Git is, by far, the most used version control system. Being it “distributed”, means that each user can clone its own full copy of a repository on which he can work even if offline, pushing changes to a remote only when ready. Git repositories are not designed to host sensitive information, but in certain situations, the ability of transparently encrypt the content of a repository can come in handy. The git remote-gcrypt helper is designed with this goal in mind.
In this tutorial we see how to install and use git-remote-gcrypt on some of the most used Linux distributions and how to use it to create encrypted git repositories.
In this tutorial you will learn:
- How to install git-remote-gcrypt
- How to setup an encrypted git repository with git-remote-gcrypt
|Category||Requirements, Conventions or Software Version Used|
|Other||a gpg keypair|
|Conventions||# – requires given linux-commands to be executed with root privileges either directly as a root user or by use of
$ – requires given linux-commands to be executed as a regular non-privileged user
Git-remote-gcrypt is basically a bash script, itself developed on github; it is packaged and available in the repositories of the most used Linux distributions, together with GPG, which it uses to encrypt data. Both packages can be installed using your favorite distribution’s package manager. on Fedora, for example, we would use
$ sudo dnf install git-remote-gcrypt gpg
To install the package on Debian, or one of its many derivatives, instead, we would run:
$ sudo apt install git-remote-gcrypt gpg
Creating an encrypted repository
To start working with git-remote-gcrypt, as a first thing, we create a local repository (let’s call it “test-git-remote-gcrypt”), and switch into it:
$ git init test-git-remote-gcrypt && cd test-git-remote-gcrypt
Now we need to create a repository to use as a remote. For the sake of this tutorial I will create one on Github (it doesn’t matter if its public or private):
At this point we need to add the repository we created on Github as a remote. The procedure is the same we always use; the only thing we need to change is the URL of the remote which we need to prefix with the
gcrypt::notation (in the example below I used ssh to communicate with the remote, but the same thing is valid for “https”):
$ git remote add origin gcrypt::firstname.lastname@example.org:egdoc/test-git-remote-gcrypt
Specifying a GPG keypair for encryption
We are almost done. Now we need to specify the GPG public key which should be used to encrypt data. Here I will assume you already have a keypair available, however, if you are not familiar with GPG, you can learn how to generate one by reading this guide.
To specify the keypair we want to use, we need to issue the following command, from the local repository directory:
$ git config remote.<remote>.gcrypt-participants <gpg-public-key-fingerprint>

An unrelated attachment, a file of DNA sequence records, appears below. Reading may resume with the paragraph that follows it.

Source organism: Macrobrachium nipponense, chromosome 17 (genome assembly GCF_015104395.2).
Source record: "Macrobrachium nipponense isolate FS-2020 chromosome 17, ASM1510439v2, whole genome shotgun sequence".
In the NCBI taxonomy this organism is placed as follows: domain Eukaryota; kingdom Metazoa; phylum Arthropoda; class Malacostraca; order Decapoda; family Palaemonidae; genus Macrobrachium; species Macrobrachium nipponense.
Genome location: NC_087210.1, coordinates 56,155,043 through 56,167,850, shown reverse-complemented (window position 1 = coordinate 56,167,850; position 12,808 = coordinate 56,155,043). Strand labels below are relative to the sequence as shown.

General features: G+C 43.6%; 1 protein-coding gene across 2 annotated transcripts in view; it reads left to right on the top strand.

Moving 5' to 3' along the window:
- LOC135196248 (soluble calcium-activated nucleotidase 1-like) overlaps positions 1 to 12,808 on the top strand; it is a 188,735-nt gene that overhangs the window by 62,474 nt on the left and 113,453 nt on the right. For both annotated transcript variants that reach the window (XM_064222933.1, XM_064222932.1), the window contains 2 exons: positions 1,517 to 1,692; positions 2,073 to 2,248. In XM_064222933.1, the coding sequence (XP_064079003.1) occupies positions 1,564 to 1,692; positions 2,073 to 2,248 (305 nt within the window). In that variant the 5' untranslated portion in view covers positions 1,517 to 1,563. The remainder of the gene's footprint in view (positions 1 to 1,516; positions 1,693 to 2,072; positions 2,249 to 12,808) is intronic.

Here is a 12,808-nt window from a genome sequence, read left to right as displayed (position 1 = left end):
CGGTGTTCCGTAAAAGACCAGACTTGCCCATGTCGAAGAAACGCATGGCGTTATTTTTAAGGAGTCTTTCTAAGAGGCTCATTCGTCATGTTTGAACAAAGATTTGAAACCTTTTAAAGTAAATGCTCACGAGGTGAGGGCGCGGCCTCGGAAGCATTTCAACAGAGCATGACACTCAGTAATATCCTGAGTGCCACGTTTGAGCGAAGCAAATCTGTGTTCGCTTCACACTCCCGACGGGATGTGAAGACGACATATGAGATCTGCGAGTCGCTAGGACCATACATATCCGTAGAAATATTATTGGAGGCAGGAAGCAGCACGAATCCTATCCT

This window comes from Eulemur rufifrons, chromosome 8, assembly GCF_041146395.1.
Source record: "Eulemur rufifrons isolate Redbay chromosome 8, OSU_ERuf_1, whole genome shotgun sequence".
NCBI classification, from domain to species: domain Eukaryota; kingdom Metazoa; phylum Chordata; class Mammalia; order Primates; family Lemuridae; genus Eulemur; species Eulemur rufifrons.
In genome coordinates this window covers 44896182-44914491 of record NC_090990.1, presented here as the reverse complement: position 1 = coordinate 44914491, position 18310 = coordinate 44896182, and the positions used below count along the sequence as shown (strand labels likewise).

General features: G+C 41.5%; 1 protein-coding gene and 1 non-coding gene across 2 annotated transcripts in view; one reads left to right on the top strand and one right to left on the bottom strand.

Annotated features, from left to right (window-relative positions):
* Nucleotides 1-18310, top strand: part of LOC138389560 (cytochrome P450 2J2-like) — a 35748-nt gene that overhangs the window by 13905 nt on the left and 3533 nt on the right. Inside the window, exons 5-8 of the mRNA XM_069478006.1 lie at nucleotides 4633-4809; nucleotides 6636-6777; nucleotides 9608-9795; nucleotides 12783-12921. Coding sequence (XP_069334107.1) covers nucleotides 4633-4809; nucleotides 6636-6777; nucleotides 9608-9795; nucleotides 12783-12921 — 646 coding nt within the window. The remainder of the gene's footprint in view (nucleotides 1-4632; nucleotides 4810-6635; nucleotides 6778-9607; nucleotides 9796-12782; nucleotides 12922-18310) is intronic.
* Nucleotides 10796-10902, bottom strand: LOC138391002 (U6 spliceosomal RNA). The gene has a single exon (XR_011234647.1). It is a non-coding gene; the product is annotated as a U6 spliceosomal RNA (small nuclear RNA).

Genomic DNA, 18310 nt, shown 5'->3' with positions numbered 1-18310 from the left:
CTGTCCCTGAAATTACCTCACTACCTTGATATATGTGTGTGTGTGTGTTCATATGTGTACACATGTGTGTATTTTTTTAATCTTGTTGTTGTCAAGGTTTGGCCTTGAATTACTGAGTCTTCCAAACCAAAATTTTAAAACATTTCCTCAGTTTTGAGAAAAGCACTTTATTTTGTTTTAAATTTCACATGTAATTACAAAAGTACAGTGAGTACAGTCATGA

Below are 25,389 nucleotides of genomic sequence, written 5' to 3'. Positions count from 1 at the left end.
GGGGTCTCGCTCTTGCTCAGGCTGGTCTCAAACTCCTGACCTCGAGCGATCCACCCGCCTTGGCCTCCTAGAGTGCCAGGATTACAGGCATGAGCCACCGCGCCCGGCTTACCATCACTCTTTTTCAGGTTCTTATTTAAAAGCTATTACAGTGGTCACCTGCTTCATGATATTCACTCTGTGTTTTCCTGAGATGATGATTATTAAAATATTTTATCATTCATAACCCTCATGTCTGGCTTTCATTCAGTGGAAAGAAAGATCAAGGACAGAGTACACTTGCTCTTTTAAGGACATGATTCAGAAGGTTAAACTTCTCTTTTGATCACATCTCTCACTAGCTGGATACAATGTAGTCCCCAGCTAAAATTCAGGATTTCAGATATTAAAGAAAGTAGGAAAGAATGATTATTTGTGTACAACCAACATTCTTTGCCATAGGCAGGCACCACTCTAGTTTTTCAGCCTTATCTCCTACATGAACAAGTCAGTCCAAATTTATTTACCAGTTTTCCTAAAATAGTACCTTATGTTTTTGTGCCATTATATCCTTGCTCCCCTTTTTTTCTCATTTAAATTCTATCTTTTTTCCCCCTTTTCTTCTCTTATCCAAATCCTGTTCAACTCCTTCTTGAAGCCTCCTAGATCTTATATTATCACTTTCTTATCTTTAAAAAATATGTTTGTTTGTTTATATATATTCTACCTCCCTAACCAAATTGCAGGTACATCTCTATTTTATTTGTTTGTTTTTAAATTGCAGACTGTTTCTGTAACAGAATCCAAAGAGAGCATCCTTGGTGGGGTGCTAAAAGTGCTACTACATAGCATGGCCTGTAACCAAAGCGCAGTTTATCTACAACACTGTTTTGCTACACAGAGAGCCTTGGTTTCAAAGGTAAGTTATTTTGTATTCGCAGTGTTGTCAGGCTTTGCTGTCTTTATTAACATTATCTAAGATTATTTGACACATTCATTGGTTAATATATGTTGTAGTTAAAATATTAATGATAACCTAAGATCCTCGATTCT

Where, of course, “<remote>” is a placeholder for the name of the remote (“origin”, in this case), and <gpg-public-key-fingerprint> must be substituted by the fingerprint of the public key(s) we want to use. Multiple fingerprints can be specified (space separated, between quotes), to let multiple users with different keys access the repository.
In order to retrieve the fingerprint of a public key, we can simply run the following command:
$ gpg --list-keys
That is basically all. Now we can create a dummy file, stage it, commit the change and push to the remote repository:
$ touch dummyfile $ git add dummyfile $ git commit -m "first commit" $ git push origin master
At this point we will be asked to provide the passphrase to unlock our GPG secret key in order to decrypt the manifest, which must be updated at each push to make sure it contains the fingerprints of the public keys of all participants. Finally the changes will be pushed to the remote.
If we now take a look at the content of the remote repository, we will see it’s content is encrypted:
One important thing to be aware of, is that each time we push to the remote repository the
--force option is used, therefore we risk loosing remote commits. In order to avoid this, we should always pull before pushing.
In this tutorial we learned how to create encrypted git repositories using the git-remote-gcrypt helper. Although you should simply avoid putting sensitive information in git repositories, especially if hosted on external, untrusted platforms, sometimes being able to transparently push encrypted content to a repository can come in handy. One of those situations that comes to mind, for example, is the use of pass: this password manager has the advantage of managing passwords using standard tools like GPG (for encryption) and git (for synchronization), however has a “weak” point in the fact that passwords are stored in files which should have meaningful names, thus potentially exposing metadata (e.g. you have your encrypted password stored in a file with the name of the site the password is for: this effectively reveals you do have an account on that platform). Please take a look at the manpage of git-remote-gcrypt to check the complete list of the options you can use with the helper.